Weatherhouses and hearthstones by Sandra Horn

What is pc when writing for children? I was struck by the woman on a recent programme about children’s television who said that the early programmes were ‘too middle-class.’ They were certainly voiced by people with impeccable diction and no trace of regional twang. Now, one thing that seems to unite most TV presenters, whatever they are presenting, is an inability to pronounce the letter ‘t’. It has become a glottlestop. Oops, I’ve digressed into a personal gripe. Sorry. Where was I? Yes, this woman on the TV made me think about whether we should write from where people are (or where we think they are) or from where we would like them to be.  
          Aspirational, that’s the word. Is it wrong? The woman of TV mentioned Grange Hill as more appropriate to the needs of modern kids. Well, I’ve been there; spent two long terms in a local secondary school trying to interest and enthuse 14-year-olds in writing stories for younger children, while they surreptitiously played on mobile phones and plugged their ears in to MP3 players or similar. The teachers couldn’t hope to control it all. So, no, I didn’t start from where they were. I vetoed stories about Michael Jackson for a start – and anything else from that kind of pernicious, sexualised culture. Am I showing my age? I expect so. The stories they were working on were aimed at 5-year-olds, after all.
          In the end, 95% of the kids produced gorgeous, colourful , age-appropriate books and produced them with great thoughtfulness and care. We used a chunk of the budget to have the books colour-printed and bound and had an exhibition of them in the library. It was the hardest work I have ever done and by the end of each day I was so tired that I lost my way home twice (the school is about half a mile away from my house!). BUT what I hope and believe is that, for that one day each week, those teenagers were encouraged to come out of their cocoons and fly. Grow. Shine. Be proud. If this all sounds too, too middle-class, well, I didn’t start from there and I won’t apologise for wanting the same chances that I was given,  for those kids, so there. 

Now I’m going to write what I’d planned before the TV programme started me off on a rant. It’s not quite the same issue, but not entirely different either. Many, many moons ago, I wrote the first The Hob and Miss Minkin stories, set in and around my fictionalised home in darkest Sussex (dubbed Cold Comfort Farm by my husband). Someone in my writing group objected to the hearthstone where the cat and Hob meet each night, as ‘children in tower blocks will never have seen one or know what they are.’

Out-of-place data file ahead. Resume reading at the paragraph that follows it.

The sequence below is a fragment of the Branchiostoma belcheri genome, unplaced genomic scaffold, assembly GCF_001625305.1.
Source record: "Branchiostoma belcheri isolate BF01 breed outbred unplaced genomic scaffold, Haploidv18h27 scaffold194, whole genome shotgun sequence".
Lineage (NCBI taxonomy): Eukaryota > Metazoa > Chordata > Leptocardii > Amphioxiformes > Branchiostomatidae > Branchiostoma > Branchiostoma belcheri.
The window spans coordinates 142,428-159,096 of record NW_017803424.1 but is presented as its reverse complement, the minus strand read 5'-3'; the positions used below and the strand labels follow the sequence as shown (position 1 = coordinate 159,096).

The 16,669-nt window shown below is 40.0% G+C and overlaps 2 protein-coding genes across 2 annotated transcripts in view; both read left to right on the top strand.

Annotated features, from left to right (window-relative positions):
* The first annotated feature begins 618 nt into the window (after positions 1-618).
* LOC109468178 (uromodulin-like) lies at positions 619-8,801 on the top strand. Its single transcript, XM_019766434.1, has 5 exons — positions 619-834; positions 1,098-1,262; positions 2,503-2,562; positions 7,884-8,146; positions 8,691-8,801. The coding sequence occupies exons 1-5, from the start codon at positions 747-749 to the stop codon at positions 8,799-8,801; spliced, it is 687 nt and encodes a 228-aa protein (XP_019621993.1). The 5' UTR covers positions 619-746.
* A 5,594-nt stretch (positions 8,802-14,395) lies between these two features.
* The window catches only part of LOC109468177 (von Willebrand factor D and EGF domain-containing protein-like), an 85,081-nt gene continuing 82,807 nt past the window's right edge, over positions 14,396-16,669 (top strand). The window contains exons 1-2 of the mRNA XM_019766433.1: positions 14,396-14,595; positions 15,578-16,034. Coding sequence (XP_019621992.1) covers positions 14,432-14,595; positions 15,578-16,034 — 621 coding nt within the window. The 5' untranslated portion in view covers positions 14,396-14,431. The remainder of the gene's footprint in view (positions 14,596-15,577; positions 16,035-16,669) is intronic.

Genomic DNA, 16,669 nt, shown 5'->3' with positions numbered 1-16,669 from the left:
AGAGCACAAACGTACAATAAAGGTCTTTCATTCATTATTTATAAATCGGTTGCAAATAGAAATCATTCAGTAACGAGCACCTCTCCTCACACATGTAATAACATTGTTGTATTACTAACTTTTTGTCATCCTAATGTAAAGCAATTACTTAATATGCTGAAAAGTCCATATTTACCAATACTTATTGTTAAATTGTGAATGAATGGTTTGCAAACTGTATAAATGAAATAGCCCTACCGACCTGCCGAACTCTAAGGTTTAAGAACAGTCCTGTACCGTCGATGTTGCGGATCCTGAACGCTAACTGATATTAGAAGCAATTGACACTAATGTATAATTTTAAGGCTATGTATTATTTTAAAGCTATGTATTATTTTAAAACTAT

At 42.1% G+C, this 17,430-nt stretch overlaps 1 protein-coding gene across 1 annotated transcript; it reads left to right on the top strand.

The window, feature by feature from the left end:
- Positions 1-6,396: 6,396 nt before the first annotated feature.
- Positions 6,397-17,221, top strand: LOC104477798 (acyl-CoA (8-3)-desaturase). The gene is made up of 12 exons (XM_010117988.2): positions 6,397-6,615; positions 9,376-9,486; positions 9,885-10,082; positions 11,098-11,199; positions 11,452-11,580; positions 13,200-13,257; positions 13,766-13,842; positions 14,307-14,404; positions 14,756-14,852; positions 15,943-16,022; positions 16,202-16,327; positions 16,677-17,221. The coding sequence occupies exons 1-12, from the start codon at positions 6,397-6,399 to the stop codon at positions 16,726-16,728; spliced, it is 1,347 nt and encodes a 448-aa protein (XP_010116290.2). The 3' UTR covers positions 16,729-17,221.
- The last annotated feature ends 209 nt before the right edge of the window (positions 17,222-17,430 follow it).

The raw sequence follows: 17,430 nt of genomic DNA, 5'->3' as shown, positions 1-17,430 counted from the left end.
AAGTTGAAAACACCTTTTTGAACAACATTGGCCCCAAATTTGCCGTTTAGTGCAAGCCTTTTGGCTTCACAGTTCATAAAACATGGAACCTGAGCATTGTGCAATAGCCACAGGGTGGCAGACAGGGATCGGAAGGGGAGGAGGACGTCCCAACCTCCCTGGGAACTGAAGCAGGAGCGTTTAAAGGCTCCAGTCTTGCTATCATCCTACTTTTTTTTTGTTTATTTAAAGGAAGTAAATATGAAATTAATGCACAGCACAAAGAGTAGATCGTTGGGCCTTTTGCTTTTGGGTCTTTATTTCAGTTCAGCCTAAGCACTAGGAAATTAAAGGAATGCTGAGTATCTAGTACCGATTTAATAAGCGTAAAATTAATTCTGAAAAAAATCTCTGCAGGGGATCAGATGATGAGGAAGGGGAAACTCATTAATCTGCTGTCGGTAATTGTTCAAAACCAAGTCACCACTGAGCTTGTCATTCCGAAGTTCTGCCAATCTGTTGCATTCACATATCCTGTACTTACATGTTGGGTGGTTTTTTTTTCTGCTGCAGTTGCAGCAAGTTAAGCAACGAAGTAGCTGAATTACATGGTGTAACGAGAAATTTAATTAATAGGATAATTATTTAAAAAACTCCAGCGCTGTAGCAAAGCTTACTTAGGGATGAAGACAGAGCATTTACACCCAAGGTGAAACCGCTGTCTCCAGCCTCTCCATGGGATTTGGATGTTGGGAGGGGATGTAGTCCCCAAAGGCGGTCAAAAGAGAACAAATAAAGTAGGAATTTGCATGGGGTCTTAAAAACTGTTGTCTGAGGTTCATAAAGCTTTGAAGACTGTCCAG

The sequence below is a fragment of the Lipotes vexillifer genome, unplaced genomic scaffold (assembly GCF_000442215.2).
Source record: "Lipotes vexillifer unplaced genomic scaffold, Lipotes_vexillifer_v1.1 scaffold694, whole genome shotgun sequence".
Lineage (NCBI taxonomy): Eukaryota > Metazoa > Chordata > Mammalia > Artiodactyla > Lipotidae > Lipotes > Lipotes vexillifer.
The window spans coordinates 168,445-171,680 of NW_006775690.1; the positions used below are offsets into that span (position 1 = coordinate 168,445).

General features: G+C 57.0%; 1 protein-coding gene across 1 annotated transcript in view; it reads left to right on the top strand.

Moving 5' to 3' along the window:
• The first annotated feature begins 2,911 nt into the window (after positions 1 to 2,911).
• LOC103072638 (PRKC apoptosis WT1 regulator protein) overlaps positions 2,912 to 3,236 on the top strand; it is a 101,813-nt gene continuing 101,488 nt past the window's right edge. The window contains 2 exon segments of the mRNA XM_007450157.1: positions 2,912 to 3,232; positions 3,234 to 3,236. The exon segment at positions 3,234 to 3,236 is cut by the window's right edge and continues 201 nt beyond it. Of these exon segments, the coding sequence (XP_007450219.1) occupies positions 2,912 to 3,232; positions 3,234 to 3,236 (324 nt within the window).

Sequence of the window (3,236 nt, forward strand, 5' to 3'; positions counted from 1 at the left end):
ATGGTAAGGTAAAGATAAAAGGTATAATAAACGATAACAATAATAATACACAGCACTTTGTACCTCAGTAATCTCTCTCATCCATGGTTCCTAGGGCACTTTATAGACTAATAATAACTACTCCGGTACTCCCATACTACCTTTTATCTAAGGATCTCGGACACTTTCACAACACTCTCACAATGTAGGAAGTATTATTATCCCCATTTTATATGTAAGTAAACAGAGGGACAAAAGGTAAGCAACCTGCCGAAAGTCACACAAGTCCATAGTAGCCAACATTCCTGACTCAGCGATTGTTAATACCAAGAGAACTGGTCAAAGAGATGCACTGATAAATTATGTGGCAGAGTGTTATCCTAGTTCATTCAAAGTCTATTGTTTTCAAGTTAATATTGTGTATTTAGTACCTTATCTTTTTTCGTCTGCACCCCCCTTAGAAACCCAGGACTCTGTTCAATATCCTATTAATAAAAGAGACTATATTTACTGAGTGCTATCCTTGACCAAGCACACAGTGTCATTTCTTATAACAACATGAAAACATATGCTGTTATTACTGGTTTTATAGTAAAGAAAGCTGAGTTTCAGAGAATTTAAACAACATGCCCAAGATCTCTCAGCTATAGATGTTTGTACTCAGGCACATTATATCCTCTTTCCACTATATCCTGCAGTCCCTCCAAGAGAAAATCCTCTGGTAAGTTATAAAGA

Similarly, when I wrote the very first version of Rainbow! The response from a publisher was ‘children won’t know what a weatherhouse is’.  I’m not sure where or when I first saw one of those quaint little houses with two doors which were supposed to predict the weather depending on whether the man or the woman came outside. I do remember being enchanted by them. We were once given a ghastly version with a plaster ‘Red Indian’ wearing an apron bearing the inscription ‘Apron blue, sky is too. Apron pink, weather stink.’ Yuk.
          In the end, in my stories, the hearthstone stayed and the weatherhouse is there by implication in Samuel Sunshine and Rosina Raindrop’s world. DIY publishing – love it!

My latest WIP is about a silver cruet set in the form of a ship with a Phoenix figurehead. No, I’ve never seen one either.
          Children won’t know about X or Y or Z? They will after reading about them.  Isn’t that what stories are for?
          Lifting us from where we are to a new and different place – isn’t that what stories are for?


Dennis Hamley said…
Super post, Sandra. I agree with every word. I have long despaired of the claptrap which says that stories mustn't use words or ideas which children may not understand. Our function as writers is to extend experience, not restrict it. And I am sick to death of being told it's 'elitist' to do otherwise, rabid old left-winger that I am.
Wendy H. Jones said…